There was clear and encouraging progress earlier in the year on initial unemployment claims, as the job market steadily improved. There’s some evidence that progress has come to a sudden end.
The number of people who applied for new unemployment benefits jumped 28,000 to a four-month high of 385,000 in the week ended March 30, the Labor Department said Thursday, but much of the increase likely reflects seasonal quirks related to the Easter holiday and spring break. Economists surveyed by MarketWatch had predicted claims would fall to 350,000 from an unrevised 357,000 in the prior week.
The seasonal caveats certainly matter, and the week-to-week increase may appear exaggerated. What’s more, we don’t yet know whether (and how much) congressional Republicans’ sequestration cuts are responsible for pushing these numbers higher. Still, today’s new total is the worst report since November.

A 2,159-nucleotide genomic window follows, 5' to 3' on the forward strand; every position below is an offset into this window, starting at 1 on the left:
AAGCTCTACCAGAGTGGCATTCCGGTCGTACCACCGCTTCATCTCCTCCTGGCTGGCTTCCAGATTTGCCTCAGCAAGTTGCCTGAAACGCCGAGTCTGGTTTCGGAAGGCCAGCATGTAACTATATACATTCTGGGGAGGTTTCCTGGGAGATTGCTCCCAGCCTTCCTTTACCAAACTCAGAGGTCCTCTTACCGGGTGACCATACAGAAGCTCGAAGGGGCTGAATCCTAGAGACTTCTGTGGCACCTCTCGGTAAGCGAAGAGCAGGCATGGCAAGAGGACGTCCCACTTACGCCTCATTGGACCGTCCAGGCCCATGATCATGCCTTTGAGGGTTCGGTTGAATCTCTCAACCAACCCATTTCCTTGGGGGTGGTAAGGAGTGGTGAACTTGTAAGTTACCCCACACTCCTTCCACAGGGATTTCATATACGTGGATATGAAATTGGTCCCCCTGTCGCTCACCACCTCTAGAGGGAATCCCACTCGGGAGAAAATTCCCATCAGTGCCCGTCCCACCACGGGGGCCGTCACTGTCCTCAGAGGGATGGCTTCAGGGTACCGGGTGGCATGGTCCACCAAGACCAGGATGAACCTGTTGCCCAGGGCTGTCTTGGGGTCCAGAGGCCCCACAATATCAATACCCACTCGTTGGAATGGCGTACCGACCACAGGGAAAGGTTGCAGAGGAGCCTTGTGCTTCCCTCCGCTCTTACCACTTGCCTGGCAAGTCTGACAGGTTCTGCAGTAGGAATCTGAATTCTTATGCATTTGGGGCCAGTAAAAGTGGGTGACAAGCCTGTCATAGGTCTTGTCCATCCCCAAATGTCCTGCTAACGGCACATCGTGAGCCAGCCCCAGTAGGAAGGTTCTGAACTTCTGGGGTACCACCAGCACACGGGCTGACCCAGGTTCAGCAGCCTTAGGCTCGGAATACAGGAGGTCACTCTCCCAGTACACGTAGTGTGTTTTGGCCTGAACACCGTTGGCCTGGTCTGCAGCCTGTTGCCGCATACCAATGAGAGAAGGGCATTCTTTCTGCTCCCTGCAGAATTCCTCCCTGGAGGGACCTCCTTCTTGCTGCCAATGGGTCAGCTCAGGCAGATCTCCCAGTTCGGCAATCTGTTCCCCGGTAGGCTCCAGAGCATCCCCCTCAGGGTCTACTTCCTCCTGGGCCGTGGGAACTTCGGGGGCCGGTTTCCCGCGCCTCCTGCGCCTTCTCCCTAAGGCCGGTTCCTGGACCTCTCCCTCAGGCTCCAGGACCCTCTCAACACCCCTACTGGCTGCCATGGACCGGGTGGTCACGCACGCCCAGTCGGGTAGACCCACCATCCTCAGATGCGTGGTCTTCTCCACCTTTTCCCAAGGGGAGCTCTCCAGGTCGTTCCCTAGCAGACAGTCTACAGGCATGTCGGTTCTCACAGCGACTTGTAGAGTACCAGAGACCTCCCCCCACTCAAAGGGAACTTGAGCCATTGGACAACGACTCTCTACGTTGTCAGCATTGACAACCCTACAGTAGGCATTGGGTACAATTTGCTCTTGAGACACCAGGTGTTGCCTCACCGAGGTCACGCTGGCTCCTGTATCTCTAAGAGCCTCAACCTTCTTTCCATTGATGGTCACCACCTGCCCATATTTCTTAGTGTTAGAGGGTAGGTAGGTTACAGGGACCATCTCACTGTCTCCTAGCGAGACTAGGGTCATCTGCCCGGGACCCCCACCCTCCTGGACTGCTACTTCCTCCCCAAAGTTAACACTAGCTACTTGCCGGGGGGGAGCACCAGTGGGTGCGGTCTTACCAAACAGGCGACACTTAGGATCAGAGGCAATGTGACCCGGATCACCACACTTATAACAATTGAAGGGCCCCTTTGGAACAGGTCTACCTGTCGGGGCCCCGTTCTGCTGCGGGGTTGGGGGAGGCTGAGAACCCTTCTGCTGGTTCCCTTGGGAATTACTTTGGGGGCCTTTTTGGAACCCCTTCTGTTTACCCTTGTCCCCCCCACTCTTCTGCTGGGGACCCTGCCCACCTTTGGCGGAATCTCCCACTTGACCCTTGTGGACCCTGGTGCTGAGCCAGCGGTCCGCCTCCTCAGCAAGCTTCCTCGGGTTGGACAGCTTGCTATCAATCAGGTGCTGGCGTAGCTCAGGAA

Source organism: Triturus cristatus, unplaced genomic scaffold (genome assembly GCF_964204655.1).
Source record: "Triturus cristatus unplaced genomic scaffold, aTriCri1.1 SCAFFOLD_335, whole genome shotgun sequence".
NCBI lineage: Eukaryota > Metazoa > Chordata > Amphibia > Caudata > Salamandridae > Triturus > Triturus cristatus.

Of course, to reiterate the point I make every Thursday morning, it’s worth remembering that week-to-week results can vary widely, and it’s best not to read too much significance into any one report.
In terms of metrics, when jobless claims fall below the 400,000 threshold, it’s considered evidence of an improving jobs landscape, and when the number drops below 370,000, it suggests jobs are being created rather quickly. We’ve been below the 370,000 threshold 14 of the last 17 weeks, but we’ve seen the total rise in each of the last three weeks.
Above you’ll find the chart showing weekly, initial unemployment claims going back to the beginning of 2007. (Remember, unlike the monthly jobs chart, a lower number is good news.) For context, I’ve added an arrow to show the point at which President Obama’s Recovery Act began spending money.